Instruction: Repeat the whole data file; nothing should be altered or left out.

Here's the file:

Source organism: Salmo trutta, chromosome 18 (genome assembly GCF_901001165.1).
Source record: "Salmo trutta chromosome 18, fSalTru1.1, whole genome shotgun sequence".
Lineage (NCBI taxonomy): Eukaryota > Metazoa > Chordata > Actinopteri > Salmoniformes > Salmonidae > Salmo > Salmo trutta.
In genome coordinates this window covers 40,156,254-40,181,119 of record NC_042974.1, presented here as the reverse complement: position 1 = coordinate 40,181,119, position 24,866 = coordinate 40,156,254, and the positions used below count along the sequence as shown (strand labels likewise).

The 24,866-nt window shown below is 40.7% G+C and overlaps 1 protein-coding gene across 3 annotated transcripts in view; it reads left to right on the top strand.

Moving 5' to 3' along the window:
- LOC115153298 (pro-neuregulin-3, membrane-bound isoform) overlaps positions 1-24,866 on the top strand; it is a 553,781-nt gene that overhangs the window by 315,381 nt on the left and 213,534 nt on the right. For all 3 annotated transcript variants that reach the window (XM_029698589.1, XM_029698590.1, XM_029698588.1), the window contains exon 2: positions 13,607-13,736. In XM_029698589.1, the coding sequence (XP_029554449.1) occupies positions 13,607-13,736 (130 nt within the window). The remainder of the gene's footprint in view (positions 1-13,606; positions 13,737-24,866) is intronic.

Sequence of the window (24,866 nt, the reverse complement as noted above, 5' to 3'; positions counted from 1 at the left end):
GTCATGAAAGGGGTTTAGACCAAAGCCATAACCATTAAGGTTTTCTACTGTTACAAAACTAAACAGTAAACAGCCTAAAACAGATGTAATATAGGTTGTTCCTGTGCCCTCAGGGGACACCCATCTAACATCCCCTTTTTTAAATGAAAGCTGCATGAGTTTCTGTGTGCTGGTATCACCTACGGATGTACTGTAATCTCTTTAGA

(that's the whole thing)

Source organism: Salmo trutta, chromosome 18 (genome assembly GCF_901001165.1).
Source record: "Salmo trutta chromosome 18, fSalTru1.1, whole genome shotgun sequence".
Lineage (NCBI taxonomy): Eukaryota > Metazoa > Chordata > Actinopteri > Salmoniformes > Salmonidae > Salmo > Salmo trutta.
In genome coordinates this window covers 40,156,254-40,181,119 of record NC_042974.1, presented here as the reverse complement: position 1 = coordinate 40,181,119, position 24,866 = coordinate 40,156,254, and the positions used below count along the sequence as shown (strand labels likewise).

The 24,866-nt window shown below is 40.7% G+C and overlaps 1 protein-coding gene across 3 annotated transcripts in view; it reads left to right on the top strand.

Moving 5' to 3' along the window:
- LOC115153298 (pro-neuregulin-3, membrane-bound isoform) overlaps positions 1-24,866 on the top strand; it is a 553,781-nt gene that overhangs the window by 315,381 nt on the left and 213,534 nt on the right. For all 3 annotated transcript variants that reach the window (XM_029698589.1, XM_029698590.1, XM_029698588.1), the window contains exon 2: positions 13,607-13,736. In XM_029698589.1, the coding sequence (XP_029554449.1) occupies positions 13,607-13,736 (130 nt within the window). The remainder of the gene's footprint in view (positions 1-13,606; positions 13,737-24,866) is intronic.

Sequence of the window (24,866 nt, the reverse complement as noted above, 5' to 3'; positions counted from 1 at the left end):
GTCATGAAAGGGGTTTAGACCAAAGCCATAACCATTAAGGTTTTCTACTGTTACAAAACTAAACAGTAAACAGCCTAAAACAGATGTAATATAGGTTGTTCCTGTGCCCTCAGGGGACACCCATCTAACATCCCCTTTTTTAAATGAAAGCTGCATGAGTTTCTGTGTGCTGGTATCACCTACGGATGTACTGTAATCTCTTTAGA